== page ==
Please give us deployable standard packages - independent of CPU type and license like other software vandors do it.
Why do you make life so complicated for yourself, administrators and users?
Why are Adobe developers seemingly so out of touch with administrators and even the higher ed market as well? Separate installers more than doubles the workload. Our campus still grumbles about the price paid to Adobe and questions its value. If Adobe continues down this path of making it more costly to support, it's a matter of time before serious conversations start happening.
My thoughts on this are that it's time consuming and space consuming to have multiple Mac installer versions by hardware type. In general, I prefer universal versions of apps, but if that is not the direction you folks want to take and given that Adobe installers in general are heavily scripted and dependent on post install scripting, why can't you simply add a line that detects the given hardware type and load the right stuff on it? Better than having two ugly installer packages taking up space in our package repo.
Mike Bainter commented
Updating or even installing Adobe products are one of the most resource intensive tasks admins undergo. Any assistance devs can give would be so appreciated. Since named-user licensing was instituted workloads have skyrocketed.
Patrick van Nerum commented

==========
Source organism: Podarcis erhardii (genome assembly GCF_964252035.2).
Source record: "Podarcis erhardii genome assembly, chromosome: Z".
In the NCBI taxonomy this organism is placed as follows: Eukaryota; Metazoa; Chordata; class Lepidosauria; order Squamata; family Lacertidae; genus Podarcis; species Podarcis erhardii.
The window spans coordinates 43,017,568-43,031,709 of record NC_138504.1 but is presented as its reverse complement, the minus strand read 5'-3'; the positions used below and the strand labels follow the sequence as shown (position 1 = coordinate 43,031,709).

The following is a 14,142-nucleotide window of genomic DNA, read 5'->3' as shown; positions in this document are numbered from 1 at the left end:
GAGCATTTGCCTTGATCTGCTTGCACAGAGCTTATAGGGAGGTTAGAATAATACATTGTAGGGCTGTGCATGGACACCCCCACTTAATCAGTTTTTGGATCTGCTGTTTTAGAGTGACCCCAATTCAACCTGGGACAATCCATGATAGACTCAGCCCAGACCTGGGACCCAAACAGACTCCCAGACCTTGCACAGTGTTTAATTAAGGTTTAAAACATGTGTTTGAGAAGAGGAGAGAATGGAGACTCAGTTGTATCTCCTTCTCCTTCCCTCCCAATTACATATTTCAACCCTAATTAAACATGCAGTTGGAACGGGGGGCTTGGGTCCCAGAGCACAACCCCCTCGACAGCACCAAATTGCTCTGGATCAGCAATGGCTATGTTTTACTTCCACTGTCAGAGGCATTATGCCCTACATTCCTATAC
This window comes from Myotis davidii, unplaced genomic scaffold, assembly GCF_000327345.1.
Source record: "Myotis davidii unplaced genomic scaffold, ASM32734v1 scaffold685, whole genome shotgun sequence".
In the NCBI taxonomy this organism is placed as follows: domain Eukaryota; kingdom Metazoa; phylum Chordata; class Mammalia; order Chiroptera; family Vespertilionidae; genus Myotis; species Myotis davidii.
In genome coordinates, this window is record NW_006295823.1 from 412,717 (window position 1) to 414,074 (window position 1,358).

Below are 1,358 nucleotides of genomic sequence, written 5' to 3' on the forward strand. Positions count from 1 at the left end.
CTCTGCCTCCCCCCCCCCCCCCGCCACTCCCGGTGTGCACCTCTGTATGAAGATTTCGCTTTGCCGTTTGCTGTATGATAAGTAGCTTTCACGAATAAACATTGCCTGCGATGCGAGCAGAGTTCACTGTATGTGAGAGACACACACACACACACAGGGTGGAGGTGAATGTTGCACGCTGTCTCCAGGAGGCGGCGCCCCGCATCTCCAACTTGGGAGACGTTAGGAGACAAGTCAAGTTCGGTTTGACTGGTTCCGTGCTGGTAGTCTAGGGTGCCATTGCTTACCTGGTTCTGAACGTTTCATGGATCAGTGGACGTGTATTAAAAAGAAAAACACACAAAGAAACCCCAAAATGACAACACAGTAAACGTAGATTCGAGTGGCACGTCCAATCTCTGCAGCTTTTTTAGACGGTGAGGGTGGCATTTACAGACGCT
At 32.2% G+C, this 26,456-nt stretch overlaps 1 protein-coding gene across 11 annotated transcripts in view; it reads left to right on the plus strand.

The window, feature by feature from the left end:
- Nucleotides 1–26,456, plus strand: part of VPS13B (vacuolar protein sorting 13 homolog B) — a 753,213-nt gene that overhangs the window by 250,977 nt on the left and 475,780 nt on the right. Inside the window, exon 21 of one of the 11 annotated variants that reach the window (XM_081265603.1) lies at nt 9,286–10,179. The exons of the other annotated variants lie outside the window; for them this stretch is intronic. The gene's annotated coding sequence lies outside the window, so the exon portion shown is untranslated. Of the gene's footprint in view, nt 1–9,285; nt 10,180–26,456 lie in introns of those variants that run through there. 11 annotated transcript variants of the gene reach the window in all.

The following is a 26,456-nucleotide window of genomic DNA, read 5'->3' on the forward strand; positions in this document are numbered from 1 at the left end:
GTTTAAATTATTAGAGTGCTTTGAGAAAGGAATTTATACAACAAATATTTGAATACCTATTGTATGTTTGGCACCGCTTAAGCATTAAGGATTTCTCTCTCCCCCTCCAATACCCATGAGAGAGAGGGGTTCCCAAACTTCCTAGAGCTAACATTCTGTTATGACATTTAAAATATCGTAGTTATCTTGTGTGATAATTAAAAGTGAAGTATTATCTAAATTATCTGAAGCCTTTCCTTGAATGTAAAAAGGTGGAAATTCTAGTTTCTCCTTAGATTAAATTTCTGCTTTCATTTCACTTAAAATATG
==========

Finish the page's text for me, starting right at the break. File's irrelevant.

I agree with all the posts here and can only acknowledge the amount of hours to deploy Adobe apps in the enterprise are insane compared to every other software vendor. All the people who posted these comments here support big environments with so much users!
If you want to know what I really want, please read the comment from Kevin M. Cox!
Steve Yuroff commented
Adobe- you're hearing from active folks in the Mac Admin community here- folks who are tasked with deploying and maintaining your software for the benefit of others and their workplaces to do great things. They're experienced, wise folks- please listen to them.
Kevin M. Cox commented
Sharing a comment I made in the #adobe channel on the MacAdmins Slack:
Here is my dream for Adobe deployment:
Abode should build and publish generic packages (true Apple packages) for all adobe apps and keep them updated. See Microsoft Office as the great example here: https://macadmins.software
This would allow us admins to automate the download and import into our management systems with #autopkg and greatly reduce the amount of time we spend dealing with Adobe updates.
Allow us to manage the settings (Disable self-service install, enable file syncing, enable RUM, etc.) of the Creative Cloud Desktop App with a configuration profile. This way we can download a generic package of the CCDA and configure the options we want with a mobileconfig pushed from our MDM.
Adobe also needs to release all apps as Universal as quickly as possible so we don't have to deal with multiple version for different architectures.
Shane Palmer commented